Re: Serial/PW Generation

From: Patrick Dughi (
Date: 12/01/02

> I am looking to set up a system where with 3 pieces of information
> (Character name, race as a number, date of expire) can be turned into a
> password, and then turned back into the information.  However, I have
> no idea where to start with this.  What I am looking to do is setup a
> system where certain races are restricted, but with the proper
> password, given by an immortal, you can choose a restricted race.  With
> the expiration date, you can set it so that the player must make the
> character by a certain date, and with a certain name.  Basically, the
> player enters the password, and it checks: is the name the same? is the
> password expired?  If it passes, it gets the race from the password and
> sets it.

        Sounds like you're making software licence certificates.  This
shouldn't be too hard, the only trick is to make sure that no one else can
make their own.

        In theory and in practice, this is actually very very hard.

        Since it contains at least some known information, decrypting
won't be very difficult.  If someone gets 2 or 3 of them on the same
character & race, it probably wouldn't take more than 15 minutes to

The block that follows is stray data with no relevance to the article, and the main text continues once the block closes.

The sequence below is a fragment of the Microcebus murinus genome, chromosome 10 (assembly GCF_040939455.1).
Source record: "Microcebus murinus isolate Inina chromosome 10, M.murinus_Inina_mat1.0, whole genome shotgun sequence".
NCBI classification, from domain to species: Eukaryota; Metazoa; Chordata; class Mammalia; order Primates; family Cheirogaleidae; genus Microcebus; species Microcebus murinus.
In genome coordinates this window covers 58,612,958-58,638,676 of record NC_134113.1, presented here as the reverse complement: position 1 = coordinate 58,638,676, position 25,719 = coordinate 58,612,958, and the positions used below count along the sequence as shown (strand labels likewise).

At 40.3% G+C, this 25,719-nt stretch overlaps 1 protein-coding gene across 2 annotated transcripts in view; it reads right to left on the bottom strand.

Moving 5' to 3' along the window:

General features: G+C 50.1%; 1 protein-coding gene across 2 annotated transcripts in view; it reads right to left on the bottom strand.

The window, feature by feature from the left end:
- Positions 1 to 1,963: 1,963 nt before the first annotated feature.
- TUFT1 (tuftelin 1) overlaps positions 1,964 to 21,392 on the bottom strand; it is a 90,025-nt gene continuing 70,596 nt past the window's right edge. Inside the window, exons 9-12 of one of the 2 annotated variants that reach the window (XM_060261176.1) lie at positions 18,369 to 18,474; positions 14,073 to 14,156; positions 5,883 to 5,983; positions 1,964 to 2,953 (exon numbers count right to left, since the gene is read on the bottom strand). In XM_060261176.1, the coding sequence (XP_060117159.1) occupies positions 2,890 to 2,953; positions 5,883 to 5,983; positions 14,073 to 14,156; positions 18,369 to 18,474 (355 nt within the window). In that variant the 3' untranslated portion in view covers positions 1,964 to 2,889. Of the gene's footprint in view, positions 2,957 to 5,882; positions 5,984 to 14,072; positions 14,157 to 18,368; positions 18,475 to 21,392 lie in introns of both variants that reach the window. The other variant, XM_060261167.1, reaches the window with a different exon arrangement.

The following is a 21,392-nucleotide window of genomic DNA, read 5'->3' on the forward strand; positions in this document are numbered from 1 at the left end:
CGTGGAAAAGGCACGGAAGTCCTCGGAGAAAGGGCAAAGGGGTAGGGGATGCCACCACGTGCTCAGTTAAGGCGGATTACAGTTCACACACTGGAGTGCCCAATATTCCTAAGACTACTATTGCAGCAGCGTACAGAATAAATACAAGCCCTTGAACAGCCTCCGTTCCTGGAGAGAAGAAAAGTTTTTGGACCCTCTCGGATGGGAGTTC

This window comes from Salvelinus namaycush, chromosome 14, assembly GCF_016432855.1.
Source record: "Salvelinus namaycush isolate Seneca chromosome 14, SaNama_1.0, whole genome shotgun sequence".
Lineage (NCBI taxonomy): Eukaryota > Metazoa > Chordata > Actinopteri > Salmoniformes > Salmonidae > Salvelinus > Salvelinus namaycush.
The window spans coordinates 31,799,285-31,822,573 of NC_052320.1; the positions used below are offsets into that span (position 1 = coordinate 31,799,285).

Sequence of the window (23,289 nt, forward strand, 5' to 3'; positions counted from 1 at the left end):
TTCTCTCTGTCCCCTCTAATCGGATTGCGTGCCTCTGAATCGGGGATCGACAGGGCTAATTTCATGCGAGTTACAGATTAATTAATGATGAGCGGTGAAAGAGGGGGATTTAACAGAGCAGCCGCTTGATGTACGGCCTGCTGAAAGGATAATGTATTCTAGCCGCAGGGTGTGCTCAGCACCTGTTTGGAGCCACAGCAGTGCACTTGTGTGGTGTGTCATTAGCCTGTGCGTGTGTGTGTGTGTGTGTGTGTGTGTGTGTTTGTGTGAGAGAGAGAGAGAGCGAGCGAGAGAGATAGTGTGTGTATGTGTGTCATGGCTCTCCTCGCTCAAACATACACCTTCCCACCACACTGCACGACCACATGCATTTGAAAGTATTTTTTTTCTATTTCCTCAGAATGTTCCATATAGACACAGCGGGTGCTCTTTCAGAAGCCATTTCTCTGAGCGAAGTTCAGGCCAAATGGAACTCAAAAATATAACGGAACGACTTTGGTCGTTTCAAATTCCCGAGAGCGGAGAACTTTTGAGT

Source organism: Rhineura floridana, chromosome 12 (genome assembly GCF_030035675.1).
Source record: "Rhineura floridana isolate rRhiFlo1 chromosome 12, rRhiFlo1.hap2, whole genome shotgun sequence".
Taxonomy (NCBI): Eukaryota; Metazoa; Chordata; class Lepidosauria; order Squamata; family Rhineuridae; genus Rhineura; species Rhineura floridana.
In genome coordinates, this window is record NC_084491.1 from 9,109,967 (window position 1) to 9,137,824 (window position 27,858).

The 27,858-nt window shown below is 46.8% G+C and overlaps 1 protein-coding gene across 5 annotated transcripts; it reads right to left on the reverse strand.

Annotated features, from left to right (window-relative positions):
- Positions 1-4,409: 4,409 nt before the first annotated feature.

'decode' your system and forge their own certificate.

        I'd recommend just storing the information on the player structure
somehow, and making it transferable if that's necessary.  If you _need_ to
have a password system, I'd just store the certificate data in a seperate
file, load it at boot time, and auto-generate passwords which index the
necessary data (character name, race, expiry).

        Still, it's not like it's a difficult thing.  Just make up an
encryption method that takes those three values, and spits out a string.
I recommend you make the algorithm you use rely on look-ahead or
look-behind tricks though; using caesar's cipher (ROT13, etc) is too
simple and will quickly fall apart.


        Hello => Uryyb

        Sucks because it's a 1 for 1 'encryption' that can be broken with
a captain crunch decoder ring, or any one over the age of 6.

        Try something more creative like, instead of always using 13,
rotate it by the value of the sum of the remaining un-encrypted letters.
This is about as secure as putting a 'do not enter' sign on a door, but it
will disuade the casual cracker, though it relies entirely on keeping
your encryption method secret.

        Don't feel bad if your technique seems inadequate; the method I
described above is used (with some modification for (nearly) all printable
characters) by a multibillion dollar corporation for some of it's flagship

        I've seen some that just XOR their entire file, or use a static
internal keyword to encrypt and decrypt the data (and some even have shell
scripts that create the intital file on install with the word in


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